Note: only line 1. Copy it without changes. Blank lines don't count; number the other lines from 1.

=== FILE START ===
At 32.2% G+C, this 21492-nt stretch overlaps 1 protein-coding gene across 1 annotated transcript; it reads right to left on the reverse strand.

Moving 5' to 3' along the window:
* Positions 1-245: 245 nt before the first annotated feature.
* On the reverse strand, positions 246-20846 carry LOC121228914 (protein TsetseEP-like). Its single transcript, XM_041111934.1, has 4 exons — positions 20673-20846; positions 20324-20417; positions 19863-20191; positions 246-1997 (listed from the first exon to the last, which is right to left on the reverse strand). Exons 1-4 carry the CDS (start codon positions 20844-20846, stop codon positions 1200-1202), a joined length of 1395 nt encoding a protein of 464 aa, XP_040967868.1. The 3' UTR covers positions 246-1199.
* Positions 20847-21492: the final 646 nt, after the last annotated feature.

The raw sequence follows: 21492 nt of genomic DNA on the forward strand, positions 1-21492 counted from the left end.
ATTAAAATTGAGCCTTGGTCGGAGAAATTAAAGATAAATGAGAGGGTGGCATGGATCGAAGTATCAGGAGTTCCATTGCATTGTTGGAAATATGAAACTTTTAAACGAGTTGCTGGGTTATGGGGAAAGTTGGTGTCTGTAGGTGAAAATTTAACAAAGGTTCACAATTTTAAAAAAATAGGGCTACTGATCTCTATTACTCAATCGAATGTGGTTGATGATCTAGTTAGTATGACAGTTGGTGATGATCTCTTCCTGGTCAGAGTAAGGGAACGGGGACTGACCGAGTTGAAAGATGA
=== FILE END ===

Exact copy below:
At 32.2% G+C, this 21492-nt stretch overlaps 1 protein-coding gene across 1 annotated transcript; it reads right to left on the reverse strand.